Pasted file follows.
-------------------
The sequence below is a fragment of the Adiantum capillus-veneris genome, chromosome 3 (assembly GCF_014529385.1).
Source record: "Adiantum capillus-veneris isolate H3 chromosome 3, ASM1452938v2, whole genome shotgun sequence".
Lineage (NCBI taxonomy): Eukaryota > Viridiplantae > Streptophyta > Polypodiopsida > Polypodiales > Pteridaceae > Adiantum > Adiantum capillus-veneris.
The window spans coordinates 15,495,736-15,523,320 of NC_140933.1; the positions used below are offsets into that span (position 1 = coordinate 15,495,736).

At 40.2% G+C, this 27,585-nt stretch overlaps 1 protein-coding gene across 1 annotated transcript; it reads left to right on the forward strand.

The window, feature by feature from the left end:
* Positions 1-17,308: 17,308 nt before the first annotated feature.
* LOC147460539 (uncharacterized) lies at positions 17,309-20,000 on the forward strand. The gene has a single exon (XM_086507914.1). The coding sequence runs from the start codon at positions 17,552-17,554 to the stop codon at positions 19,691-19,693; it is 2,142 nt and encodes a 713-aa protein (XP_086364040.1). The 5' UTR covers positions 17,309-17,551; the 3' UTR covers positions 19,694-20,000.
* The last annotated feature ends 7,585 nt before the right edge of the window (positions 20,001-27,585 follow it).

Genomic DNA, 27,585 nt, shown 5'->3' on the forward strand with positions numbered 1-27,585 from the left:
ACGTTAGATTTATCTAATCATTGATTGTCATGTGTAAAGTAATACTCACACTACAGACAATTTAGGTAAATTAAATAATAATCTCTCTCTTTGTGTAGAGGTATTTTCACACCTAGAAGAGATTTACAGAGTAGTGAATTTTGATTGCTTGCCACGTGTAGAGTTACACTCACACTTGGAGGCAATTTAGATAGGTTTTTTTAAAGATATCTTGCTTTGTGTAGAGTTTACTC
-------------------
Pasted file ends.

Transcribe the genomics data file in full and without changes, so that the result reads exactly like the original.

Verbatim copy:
The sequence below is a fragment of the Adiantum capillus-veneris genome, chromosome 3 (assembly GCF_014529385.1).
Source record: "Adiantum capillus-veneris isolate H3 chromosome 3, ASM1452938v2, whole genome shotgun sequence".
Lineage (NCBI taxonomy): Eukaryota > Viridiplantae > Streptophyta > Polypodiopsida > Polypodiales > Pteridaceae > Adiantum > Adiantum capillus-veneris.
The window spans coordinates 15,495,736-15,523,320 of NC_140933.1; the positions used below are offsets into that span (position 1 = coordinate 15,495,736).

At 40.2% G+C, this 27,585-nt stretch overlaps 1 protein-coding gene across 1 annotated transcript; it reads left to right on the forward strand.

The window, feature by feature from the left end:
* Positions 1-17,308: 17,308 nt before the first annotated feature.
* LOC147460539 (uncharacterized) lies at positions 17,309-20,000 on the forward strand. The gene has a single exon (XM_086507914.1). The coding sequence runs from the start codon at positions 17,552-17,554 to the stop codon at positions 19,691-19,693; it is 2,142 nt and encodes a 713-aa protein (XP_086364040.1). The 5' UTR covers positions 17,309-17,551; the 3' UTR covers positions 19,694-20,000.
* The last annotated feature ends 7,585 nt before the right edge of the window (positions 20,001-27,585 follow it).

Genomic DNA, 27,585 nt, shown 5'->3' on the forward strand with positions numbered 1-27,585 from the left:
ACGTTAGATTTATCTAATCATTGATTGTCATGTGTAAAGTAATACTCACACTACAGACAATTTAGGTAAATTAAATAATAATCTCTCTCTTTGTGTAGAGGTATTTTCACACCTAGAAGAGATTTACAGAGTAGTGAATTTTGATTGCTTGCCACGTGTAGAGTTACACTCACACTTGGAGGCAATTTAGATAGGTTTTTTTAAAGATATCTTGCTTTGTGTAGAGTTTACTC